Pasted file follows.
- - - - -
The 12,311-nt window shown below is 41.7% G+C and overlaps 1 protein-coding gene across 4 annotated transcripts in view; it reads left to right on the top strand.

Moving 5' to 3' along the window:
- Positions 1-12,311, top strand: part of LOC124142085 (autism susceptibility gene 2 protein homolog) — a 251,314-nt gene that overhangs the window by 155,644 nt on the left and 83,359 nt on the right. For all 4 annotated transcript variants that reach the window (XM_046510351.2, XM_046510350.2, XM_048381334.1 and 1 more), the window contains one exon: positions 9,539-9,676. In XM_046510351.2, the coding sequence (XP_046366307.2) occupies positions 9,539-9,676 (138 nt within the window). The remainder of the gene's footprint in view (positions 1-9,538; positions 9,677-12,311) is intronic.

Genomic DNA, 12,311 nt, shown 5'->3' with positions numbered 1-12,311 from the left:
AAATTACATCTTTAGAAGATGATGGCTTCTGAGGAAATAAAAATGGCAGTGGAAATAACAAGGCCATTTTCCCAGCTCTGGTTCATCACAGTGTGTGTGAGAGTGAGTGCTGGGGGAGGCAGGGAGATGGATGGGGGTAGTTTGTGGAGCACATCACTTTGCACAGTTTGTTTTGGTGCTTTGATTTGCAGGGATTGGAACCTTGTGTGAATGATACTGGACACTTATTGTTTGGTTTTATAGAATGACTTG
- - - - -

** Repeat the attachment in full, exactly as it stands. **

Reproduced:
The 12,311-nt window shown below is 41.7% G+C and overlaps 1 protein-coding gene across 4 annotated transcripts in view; it reads left to right on the top strand.

Moving 5' to 3' along the window:
- Positions 1-12,311, top strand: part of LOC124142085 (autism susceptibility gene 2 protein homolog) — a 251,314-nt gene that overhangs the window by 155,644 nt on the left and 83,359 nt on the right. For all 4 annotated transcript variants that reach the window (XM_046510351.2, XM_046510350.2, XM_048381334.1 and 1 more), the window contains one exon: positions 9,539-9,676. In XM_046510351.2, the coding sequence (XP_046366307.2) occupies positions 9,539-9,676 (138 nt within the window). The remainder of the gene's footprint in view (positions 1-9,538; positions 9,677-12,311) is intronic.

Genomic DNA, 12,311 nt, shown 5'->3' with positions numbered 1-12,311 from the left:
AAATTACATCTTTAGAAGATGATGGCTTCTGAGGAAATAAAAATGGCAGTGGAAATAACAAGGCCATTTTCCCAGCTCTGGTTCATCACAGTGTGTGTGAGAGTGAGTGCTGGGGGAGGCAGGGAGATGGATGGGGGTAGTTTGTGGAGCACATCACTTTGCACAGTTTGTTTTGGTGCTTTGATTTGCAGGGATTGGAACCTTGTGTGAATGATACTGGACACTTATTGTTTGGTTTTATAGAATGACTTG